“I think our DB coaches do an outstanding job. Coach [Nick] Rapone taught me everything I knew, and Coach [Kevin] Ross I played with. Having that dynamic with both guys over there that I trust – along with the two DB coaches – I think it helps a great deal in practice when I’m on the other side of the ball. I’m going to install in the spring, because we have new things even they don’t know about yet. And I’ll call it on game day. But I think from the day-to-day operations and understanding the players and going into training camp, they’ll be in front of the room a lot more.”
Bowles’ message will be delivered in a different way than Arians. There might be less cussing and more sarcasm.
“It’s like every other coach, You coach hard, you understand players and you try to put them in the best position to play football. When I say my way, the delivery may come out different. It may be the same thing that Bruce is saying. He may use a bunch of profanity. I may use some sarcasm – or vice versa.
“He may be, ‘Get your ass over here.’ And I’m like, ‘Your legs are over here, where’s your ass at?’ (laughs) It’s just semantics we’re talking here. I’m not trying to change the program, but you’ve got to be yourself. If you try to imitate somebody else it doesn’t go well. My way works for me, and it works on defense. The offensive guys will get to know me and we’ll go from there.”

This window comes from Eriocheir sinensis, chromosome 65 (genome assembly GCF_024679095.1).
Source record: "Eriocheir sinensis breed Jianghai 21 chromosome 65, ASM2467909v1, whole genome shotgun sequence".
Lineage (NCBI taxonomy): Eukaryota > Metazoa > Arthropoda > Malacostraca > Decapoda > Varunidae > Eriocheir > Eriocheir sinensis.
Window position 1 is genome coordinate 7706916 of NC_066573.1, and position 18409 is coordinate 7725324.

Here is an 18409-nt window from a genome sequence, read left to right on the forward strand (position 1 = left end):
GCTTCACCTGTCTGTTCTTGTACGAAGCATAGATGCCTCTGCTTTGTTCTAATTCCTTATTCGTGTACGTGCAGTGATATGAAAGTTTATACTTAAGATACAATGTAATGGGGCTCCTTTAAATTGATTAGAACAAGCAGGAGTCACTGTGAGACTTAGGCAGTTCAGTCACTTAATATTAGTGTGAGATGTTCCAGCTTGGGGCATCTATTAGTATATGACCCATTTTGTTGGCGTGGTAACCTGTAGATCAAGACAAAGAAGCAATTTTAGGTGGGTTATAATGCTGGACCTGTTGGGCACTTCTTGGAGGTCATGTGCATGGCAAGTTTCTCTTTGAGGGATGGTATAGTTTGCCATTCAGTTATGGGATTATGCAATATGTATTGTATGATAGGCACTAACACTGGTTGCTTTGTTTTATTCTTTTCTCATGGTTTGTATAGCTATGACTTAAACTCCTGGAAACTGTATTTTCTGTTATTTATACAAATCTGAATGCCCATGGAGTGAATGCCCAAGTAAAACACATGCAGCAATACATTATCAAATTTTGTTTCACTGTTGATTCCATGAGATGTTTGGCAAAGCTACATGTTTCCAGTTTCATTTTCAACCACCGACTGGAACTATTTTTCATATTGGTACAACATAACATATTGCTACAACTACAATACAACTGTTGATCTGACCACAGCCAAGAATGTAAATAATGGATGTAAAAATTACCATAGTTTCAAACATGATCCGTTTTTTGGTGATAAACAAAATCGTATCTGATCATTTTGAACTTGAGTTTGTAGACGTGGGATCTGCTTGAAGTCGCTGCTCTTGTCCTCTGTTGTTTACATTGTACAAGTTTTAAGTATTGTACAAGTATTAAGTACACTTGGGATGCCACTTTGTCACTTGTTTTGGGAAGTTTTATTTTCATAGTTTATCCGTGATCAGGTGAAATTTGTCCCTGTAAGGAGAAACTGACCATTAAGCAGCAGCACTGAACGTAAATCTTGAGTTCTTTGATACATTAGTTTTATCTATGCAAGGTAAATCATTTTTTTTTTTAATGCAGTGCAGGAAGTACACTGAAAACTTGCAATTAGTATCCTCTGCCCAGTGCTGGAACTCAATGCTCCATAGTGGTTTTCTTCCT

Arians was an offensive-minded head coach and would collaborate with offensive coordinator Byron Leftwich and quarterback Tom Brady. When it came to the defensive side of the ball, he was hands-off and let Bowles run the show.
Tampa Bay’s new head coach will stray from that approach and said he expects to have some input in the Bucs offense.
“It’s early on that, but I’m the head coach – I get to do whatever I want,” Bowles laughed. “I’m not going to go in there and call plays. I understand that. And I don’t intend to or act like I’m going to. I’ll have input in how defenses are trying to attack them. I’ll have input on certain situations going into the half or two-minute, or third-and-1s. Or going for it or not going for it and those types of things. That’s my job. I have the freedom to do that. At the same time, I understand and respect Byron and Tom a great deal.”
Defensive-minded coaches look at plays from a completely different perspective. When offensive coordinators draw up plays they are designed to either get first downs or touchdowns. Defensive coordinators see plays differently.
Back when I was a defensive coordinator in Pop Warner football I told my head coach and offensive coordinator not to waste their time e-mailing me any new offensive plays unless they wanted me to show them how I would stop it. That’s just how defensive minds work.